The Pennsylvania Minimum Wage Act
The Statute That Sets the Standards for Wage Payment in Pennsylvania
The Pennsylvania Minimum Wage Act is the statute that sets the minimum wage and overtime pay rules in the Commonwealth of Pennsylvania.
Recently the federal minimum wage has been in the news, as lawmakers have attempted to raise it from $7.25 per hour to $15 per hour as part of COVID-19 relief legislation. That attempt has failed so far, but states can set their own minimum wage higher than the federal law—and Pennsylvania is attempting to do so.
Governor Tom Wolf has been pushing to increase Pennsylvania’s minimum wage to $12 per hour, with a $0.50 raise every year until it reaches $15 in 2027. Currently, the state’s minimum wage is $7.25 per hour—the same as the federal minimum wage.
If Governor Wolf achieves this legislative goal, the minimum wage in Pennsylvania would rise to $12 per hour on July 1, 2021. In the meantime, this is the lay of the land for Pennsylvania’s minimum wage.
Thresholds and Exemptions To the Pennsylvania Minimum Wage Act
The Pennsylvania Minimum Wage Act currently requires all employers to pay at least $7.25 an hour, as well as time-and-a-half for overtime for all hours worked over 40 hours in a work week.
However, there are exemptions to minimum wage and overtime pay rules. The exemptions are complex, and factors include the employee’s job title, salary, and job duties.
In general, those who earn above a certain amount and perform certain duties do not qualify to earn overtime pay for hours worked in excess of 40 per week. However, in 2020, Governor Wolf established new laws that raised the threshold for those qualifying for overtime pay—making more people eligible.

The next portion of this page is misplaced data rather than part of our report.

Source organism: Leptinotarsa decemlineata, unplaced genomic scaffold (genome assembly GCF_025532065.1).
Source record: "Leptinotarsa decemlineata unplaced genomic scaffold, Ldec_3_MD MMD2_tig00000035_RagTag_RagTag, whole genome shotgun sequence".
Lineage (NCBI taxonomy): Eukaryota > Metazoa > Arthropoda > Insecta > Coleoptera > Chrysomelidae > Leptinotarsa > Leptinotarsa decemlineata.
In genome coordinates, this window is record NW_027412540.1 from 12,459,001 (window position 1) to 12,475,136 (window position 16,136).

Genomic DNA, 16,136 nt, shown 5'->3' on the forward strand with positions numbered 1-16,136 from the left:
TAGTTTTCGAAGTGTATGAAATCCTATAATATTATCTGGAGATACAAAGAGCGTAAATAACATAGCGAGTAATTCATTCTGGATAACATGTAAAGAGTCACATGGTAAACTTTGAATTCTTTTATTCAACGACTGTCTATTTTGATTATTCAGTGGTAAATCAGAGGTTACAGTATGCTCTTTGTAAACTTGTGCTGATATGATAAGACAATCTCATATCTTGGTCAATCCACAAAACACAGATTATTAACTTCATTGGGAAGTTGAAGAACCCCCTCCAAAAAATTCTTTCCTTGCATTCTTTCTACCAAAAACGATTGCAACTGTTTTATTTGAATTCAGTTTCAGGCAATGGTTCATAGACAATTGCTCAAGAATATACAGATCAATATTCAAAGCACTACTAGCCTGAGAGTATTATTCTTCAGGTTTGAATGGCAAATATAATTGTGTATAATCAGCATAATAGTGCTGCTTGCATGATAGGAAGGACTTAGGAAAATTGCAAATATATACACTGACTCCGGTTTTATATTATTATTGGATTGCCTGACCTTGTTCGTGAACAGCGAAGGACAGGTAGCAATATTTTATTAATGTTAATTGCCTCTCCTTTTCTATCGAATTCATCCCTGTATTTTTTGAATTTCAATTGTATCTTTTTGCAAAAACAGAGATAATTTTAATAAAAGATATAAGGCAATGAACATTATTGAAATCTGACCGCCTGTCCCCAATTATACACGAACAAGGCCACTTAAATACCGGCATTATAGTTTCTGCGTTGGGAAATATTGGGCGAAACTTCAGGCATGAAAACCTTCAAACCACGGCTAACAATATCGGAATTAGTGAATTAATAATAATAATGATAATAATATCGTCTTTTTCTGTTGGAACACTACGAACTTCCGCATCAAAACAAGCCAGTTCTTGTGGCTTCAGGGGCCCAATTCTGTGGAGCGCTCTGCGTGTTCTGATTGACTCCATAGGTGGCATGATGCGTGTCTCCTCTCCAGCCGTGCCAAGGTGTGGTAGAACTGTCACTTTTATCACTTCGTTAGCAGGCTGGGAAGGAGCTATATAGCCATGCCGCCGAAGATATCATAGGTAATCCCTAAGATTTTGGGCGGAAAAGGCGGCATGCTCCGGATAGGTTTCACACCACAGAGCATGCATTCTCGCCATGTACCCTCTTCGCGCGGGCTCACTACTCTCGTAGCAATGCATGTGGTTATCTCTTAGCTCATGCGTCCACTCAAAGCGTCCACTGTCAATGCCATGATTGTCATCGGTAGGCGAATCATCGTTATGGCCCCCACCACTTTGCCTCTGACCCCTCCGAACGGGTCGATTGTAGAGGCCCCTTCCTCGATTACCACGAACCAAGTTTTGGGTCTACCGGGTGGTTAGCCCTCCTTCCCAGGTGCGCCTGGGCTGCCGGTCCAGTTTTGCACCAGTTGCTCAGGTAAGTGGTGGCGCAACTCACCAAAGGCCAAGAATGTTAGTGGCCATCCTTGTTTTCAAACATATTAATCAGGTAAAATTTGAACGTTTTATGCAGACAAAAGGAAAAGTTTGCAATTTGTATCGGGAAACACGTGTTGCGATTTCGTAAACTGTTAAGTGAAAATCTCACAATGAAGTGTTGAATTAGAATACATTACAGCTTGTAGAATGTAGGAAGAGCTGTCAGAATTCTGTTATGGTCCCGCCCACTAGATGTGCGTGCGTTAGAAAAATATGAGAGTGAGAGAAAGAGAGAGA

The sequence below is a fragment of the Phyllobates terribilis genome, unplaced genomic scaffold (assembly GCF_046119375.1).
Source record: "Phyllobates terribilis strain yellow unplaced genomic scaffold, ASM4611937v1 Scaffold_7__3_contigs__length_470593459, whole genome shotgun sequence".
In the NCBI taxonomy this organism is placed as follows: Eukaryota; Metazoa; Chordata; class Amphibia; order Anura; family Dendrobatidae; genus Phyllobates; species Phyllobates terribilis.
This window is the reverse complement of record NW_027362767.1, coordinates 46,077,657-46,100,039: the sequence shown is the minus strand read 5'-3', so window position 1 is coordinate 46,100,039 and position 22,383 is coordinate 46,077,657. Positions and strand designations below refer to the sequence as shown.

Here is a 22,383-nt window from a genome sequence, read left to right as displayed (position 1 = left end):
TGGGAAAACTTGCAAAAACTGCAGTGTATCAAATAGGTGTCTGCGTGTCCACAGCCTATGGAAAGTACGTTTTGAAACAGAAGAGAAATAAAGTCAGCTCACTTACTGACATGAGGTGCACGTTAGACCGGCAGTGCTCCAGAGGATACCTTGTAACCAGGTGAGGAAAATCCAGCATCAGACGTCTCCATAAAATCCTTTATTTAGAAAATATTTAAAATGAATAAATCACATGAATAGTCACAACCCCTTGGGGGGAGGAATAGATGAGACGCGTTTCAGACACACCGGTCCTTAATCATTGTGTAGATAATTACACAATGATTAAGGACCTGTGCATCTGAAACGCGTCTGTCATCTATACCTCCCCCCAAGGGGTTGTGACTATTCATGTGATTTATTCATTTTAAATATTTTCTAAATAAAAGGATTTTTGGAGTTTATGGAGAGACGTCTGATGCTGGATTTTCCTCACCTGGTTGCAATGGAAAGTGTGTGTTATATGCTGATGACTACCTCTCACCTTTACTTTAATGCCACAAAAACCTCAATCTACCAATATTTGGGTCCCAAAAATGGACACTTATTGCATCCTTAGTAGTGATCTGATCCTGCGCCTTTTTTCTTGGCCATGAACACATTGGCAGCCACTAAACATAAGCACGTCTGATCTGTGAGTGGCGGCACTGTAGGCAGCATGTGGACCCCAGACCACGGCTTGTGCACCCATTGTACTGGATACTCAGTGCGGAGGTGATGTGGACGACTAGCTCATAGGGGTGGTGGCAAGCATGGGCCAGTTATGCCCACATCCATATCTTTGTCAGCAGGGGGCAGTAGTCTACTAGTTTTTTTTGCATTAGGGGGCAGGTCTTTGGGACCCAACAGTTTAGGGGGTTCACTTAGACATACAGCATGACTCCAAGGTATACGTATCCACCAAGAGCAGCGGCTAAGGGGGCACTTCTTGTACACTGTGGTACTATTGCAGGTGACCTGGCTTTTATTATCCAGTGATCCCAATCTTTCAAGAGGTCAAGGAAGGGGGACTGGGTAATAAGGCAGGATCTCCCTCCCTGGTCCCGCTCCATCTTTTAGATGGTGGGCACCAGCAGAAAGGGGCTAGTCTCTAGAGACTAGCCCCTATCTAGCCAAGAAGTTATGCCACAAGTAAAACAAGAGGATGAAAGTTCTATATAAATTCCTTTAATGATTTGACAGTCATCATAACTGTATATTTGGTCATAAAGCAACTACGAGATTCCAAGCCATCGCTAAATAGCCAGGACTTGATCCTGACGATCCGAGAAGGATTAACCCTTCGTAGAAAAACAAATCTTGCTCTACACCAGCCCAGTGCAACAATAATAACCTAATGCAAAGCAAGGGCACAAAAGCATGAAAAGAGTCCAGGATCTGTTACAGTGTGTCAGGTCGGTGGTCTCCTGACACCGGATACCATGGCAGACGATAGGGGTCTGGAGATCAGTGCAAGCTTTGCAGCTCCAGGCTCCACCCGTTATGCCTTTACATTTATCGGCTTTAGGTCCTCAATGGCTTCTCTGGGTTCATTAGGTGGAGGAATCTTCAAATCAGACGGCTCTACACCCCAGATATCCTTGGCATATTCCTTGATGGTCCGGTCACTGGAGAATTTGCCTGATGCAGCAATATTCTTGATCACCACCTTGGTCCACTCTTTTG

Violations of the Pennsylvania Minimum Wage Act
There are a number of ways that employers try to get around minimum wage and overtime pay laws—and these may be difficult to spot. Common strategies include:
- Misclassifying employees as exempt from overtime when their job duties should qualify them for overtime pay.
- Deducting expenses in large enough amounts that the employee’s take-home pay falls below the minimum wage.
- Not making up the difference for tipped employees whose tips don’t raise their take-home pay to the minimum wage.
Companies in violation of the Pennsylvania Minimum Wage Act may be subject to serious fines, penalties, and other legal consequences.
What To Do if Your Employer Is Underpaying You
If you believe that your wages are unlawfully falling below the minimum wage threshold, or that your employer is failing to properly pay you for all work performed or overtime compensation that you are rightfully owed, you should speak to a qualified employment attorney.
You may be entitled to unpaid wages in addition to other damages and attorney’s fees. A knowledgeable employment attorney can assess your situation, determine the extent of the violation, and help you recover what’s owed.
Call us at 267-273-1054 or email us at firstname.lastname@example.org for a free, confidential consultation today.
The information provided here does not constitute legal advice. It is intended for general purposes only. If you have questions about a specific legal issue, you should speak to an attorney.